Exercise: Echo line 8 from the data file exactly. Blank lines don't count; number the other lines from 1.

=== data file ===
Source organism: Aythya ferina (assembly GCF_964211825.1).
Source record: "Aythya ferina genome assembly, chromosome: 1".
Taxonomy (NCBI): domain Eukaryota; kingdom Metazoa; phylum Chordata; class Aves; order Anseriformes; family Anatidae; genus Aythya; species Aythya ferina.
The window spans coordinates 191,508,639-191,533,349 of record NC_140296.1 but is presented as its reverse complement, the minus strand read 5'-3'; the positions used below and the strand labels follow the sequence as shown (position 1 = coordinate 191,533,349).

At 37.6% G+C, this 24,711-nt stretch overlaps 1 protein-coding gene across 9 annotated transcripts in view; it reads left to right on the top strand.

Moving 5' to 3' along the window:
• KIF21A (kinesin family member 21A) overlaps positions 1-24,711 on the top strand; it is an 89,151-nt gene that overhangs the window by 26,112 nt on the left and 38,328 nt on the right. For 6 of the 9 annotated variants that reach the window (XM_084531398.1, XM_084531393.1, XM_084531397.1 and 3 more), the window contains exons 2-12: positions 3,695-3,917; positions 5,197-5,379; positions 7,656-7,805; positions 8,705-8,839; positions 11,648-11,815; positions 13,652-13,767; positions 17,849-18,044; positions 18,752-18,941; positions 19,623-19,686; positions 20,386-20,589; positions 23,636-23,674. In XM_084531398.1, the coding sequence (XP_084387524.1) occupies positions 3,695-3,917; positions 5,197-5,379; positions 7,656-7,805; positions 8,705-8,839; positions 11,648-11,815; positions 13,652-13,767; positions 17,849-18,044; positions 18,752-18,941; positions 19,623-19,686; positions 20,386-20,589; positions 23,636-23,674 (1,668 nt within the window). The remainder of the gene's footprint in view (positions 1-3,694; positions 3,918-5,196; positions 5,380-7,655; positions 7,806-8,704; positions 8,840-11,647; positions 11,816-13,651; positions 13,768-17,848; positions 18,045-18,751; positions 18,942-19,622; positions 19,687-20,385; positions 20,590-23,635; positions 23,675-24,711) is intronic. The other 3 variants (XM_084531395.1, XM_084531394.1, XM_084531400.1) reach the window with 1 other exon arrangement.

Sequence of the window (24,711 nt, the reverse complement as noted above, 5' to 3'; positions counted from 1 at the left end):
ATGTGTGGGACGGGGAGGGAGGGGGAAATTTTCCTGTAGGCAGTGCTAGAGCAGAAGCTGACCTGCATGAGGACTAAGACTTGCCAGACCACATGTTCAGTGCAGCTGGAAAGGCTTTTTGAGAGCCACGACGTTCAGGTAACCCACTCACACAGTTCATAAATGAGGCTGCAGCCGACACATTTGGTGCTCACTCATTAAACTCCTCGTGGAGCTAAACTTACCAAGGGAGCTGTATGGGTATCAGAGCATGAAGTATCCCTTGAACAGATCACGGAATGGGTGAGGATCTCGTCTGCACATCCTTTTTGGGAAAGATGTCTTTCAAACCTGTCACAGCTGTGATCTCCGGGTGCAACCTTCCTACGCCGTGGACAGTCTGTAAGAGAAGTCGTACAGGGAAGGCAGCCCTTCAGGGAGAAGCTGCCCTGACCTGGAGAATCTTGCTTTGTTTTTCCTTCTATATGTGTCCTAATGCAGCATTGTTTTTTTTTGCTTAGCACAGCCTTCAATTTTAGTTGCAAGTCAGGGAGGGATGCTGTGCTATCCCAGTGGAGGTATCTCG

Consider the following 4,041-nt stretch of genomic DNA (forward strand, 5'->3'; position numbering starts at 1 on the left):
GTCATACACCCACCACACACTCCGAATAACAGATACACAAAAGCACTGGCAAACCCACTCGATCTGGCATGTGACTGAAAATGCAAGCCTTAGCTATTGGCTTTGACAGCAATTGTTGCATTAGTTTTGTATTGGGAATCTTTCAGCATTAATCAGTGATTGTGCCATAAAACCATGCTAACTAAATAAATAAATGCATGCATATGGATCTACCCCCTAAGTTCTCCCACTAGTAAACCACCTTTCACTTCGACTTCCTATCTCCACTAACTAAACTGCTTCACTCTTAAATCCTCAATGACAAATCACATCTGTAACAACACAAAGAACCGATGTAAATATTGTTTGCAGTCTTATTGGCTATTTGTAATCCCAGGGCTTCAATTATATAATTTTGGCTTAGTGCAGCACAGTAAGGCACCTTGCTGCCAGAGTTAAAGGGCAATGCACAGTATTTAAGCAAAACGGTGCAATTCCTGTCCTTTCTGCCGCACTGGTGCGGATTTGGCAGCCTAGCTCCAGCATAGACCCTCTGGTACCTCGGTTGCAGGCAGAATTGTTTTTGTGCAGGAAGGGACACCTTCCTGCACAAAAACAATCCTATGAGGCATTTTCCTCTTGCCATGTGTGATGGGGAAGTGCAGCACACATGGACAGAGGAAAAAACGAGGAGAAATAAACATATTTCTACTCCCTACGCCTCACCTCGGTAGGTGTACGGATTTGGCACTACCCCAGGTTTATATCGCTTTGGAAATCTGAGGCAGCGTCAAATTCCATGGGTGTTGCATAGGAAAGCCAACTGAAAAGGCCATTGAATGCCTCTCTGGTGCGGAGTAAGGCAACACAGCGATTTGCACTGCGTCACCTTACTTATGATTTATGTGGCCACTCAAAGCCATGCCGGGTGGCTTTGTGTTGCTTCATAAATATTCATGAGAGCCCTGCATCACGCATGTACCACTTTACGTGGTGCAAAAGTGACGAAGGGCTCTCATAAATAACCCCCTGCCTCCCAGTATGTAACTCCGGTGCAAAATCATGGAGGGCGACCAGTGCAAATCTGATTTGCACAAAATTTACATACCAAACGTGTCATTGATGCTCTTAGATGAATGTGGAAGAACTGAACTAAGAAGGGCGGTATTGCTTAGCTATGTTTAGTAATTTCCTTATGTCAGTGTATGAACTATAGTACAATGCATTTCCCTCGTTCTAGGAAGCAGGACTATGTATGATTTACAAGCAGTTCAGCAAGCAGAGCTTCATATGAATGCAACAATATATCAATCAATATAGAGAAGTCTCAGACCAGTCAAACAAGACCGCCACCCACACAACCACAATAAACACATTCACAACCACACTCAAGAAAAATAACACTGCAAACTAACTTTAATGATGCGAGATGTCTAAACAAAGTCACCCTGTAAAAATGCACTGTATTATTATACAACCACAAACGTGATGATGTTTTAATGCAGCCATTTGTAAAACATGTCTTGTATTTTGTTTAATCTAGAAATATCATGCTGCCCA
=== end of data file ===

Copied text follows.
Sequence of the window (24,711 nt, the reverse complement as noted above, 5' to 3'; positions counted from 1 at the left end):